Thursday, September 2, 2010
From the Computer Archives: Review of The Shadow of Sirius
For a short time I was a regular reviewer for the Library Journal. Somehow this review of Bill Merwin's recent book never made it into their esteemed pages. One of the fun things about reviewing is getting to rave about a book you love before it hits the bookshops. I was sorry this one got lost in the shuffle. Here it is in the ether (if not in print) for the first time.
Merwin, W.S., The Shadow of Sirius; Copper Canyon Press; 117 pages; 978-1-55659-284-3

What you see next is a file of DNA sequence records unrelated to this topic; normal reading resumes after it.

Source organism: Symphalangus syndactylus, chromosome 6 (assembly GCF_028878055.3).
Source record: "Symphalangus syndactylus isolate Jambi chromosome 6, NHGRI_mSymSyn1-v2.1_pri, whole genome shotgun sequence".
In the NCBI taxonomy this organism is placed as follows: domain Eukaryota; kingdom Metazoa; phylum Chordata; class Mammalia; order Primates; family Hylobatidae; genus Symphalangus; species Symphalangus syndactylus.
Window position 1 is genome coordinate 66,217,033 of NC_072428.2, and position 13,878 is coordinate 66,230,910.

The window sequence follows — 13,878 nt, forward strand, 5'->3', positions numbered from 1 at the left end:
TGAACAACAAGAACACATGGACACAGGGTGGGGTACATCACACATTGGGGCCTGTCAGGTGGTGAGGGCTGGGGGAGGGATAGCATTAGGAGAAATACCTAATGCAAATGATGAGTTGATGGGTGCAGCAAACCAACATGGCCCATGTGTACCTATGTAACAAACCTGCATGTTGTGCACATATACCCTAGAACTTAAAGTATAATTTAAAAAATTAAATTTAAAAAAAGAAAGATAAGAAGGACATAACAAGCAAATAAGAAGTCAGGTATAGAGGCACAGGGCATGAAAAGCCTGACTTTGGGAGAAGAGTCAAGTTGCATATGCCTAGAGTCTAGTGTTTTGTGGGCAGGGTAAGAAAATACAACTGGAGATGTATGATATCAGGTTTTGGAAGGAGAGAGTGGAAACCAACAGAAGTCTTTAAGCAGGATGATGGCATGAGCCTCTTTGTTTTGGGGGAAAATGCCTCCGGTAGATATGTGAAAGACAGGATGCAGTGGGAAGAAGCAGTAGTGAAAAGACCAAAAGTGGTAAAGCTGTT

Can wisdom be both searing and playful? Is it rooted in the specific dirt of memory or does it reside in a more universal view? The language in this collection responds with an all-embracing Yes! The poet startles us awake simultaneously in our bones and in a yearning that our bodies cannot hold. It is no secret that the author is a master craftsman of the written and unwritten word, producing some of his most startling work within the last few years, but this book seems even more precise, more profound. The reader travels seamlessly through ninety-three poems that switchback between myth, biography, and the blue heaven that is Merwin’s Hawaii. What one finds most pleasing in the reading of these poems is how time compresses into the past and future at once. See how the past is not finished / here in the present / it is awake the whole time. And this idea plays out in a mobius strip of content. Light and shadow lengthen into images of dog grief and love of coffee. Sails and wings, hands and stars operate as amulets within the collection, guiding us through history, both personal and eternal. Whether describing the roofer, Duporte, or the Chinese poet Li Po, Merwin imbues our world with elegance, and dare we say it, love.